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Just Finished a Wood Maul Handle

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Gerowen    1,116

One of the things I pride myself in is trying to be as self sufficient as possible. I recently moved back to Kentucky. I needed a wood maul and found the rusted head of one in my dad's tool building, so instead of spending $30-$50 for a whole new tool, I took the old rusted head from his building, brought it home, put an edge on it, cut me a hickory limb and barked it and let it dry out, and made my own handle.

For those curious, my primary tools were a "Buck" pocket knife, a small camping hatchet, a hammer, and one rather thick zip tie. After I got all the soft outer layers off, I laid the limb off to the side in my living room for a couple of days to let it dry out before continuing, because if you start working it as soon as you cut it, it will end up being loose or too small because the wood will shrink a little bit as it dries up. I placed the head of the wood maul over the large end then with a permanent marker I reached in and drew an outline around the edge of the hole through it. I then held the head next to the handle and made a mark slightly greater than the total height of the head, as measured from the end of the handle, then attached a zip tie at that point. Then I just took my hatchet and hammer and began splitting the end of the handle I had previously marked and breaking the bits of wood off until I got to the mark I had made earlier from inside the hole in the head. The zip tie stops the wood from splitting all the way down the handle when I peel it off. Once I got it shaved down just barely small enough to go all the way through, I took some small wood shims, drove them in with a hammer and then broke off any excess sticking up, and then I took a nail and drove into the top end of the handle to spread it out against the inside of the wood maul head to prevent it from coming off.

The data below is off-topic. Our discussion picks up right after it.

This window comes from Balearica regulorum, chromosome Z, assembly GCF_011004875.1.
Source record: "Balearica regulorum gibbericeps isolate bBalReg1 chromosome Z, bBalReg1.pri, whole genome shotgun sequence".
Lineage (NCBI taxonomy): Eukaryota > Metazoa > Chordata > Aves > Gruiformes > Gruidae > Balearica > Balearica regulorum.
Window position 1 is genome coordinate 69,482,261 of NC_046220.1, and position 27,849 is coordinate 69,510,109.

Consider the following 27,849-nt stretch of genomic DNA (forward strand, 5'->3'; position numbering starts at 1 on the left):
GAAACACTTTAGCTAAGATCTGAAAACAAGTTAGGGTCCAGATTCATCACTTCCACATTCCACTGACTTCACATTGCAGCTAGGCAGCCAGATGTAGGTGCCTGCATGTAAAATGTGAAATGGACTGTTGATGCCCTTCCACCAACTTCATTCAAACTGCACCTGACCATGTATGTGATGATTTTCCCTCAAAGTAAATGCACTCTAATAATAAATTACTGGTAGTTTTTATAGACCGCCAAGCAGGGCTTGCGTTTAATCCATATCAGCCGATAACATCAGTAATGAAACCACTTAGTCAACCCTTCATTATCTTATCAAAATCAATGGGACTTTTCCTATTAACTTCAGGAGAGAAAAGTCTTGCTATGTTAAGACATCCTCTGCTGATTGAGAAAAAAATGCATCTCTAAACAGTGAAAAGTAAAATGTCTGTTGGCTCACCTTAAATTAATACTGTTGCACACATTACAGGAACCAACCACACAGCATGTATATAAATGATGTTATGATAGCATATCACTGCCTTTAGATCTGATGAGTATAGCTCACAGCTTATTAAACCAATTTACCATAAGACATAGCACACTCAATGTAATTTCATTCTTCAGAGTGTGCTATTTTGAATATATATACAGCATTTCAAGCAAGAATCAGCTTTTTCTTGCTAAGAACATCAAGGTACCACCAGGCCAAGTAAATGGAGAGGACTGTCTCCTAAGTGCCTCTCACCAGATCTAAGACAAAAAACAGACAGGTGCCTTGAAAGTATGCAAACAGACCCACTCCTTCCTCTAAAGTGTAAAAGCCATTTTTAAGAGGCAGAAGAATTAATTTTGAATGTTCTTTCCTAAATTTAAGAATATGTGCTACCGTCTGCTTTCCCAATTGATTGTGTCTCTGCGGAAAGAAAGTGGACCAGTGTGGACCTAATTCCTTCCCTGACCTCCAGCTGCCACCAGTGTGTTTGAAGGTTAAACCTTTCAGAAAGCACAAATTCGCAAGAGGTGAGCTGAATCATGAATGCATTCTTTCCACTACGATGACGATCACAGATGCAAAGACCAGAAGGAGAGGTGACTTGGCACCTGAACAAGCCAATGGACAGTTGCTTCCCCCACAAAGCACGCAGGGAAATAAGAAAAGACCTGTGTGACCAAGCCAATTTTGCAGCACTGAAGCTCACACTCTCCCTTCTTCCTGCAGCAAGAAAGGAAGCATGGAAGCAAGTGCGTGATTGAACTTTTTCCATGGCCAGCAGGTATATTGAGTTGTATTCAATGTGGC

Anyway, I'm kind of proud, I've made a couple of tool handles for myself, and it seems like every one I make looks a little better, and thought I'd share for anybody interested in these kinds of crafts.


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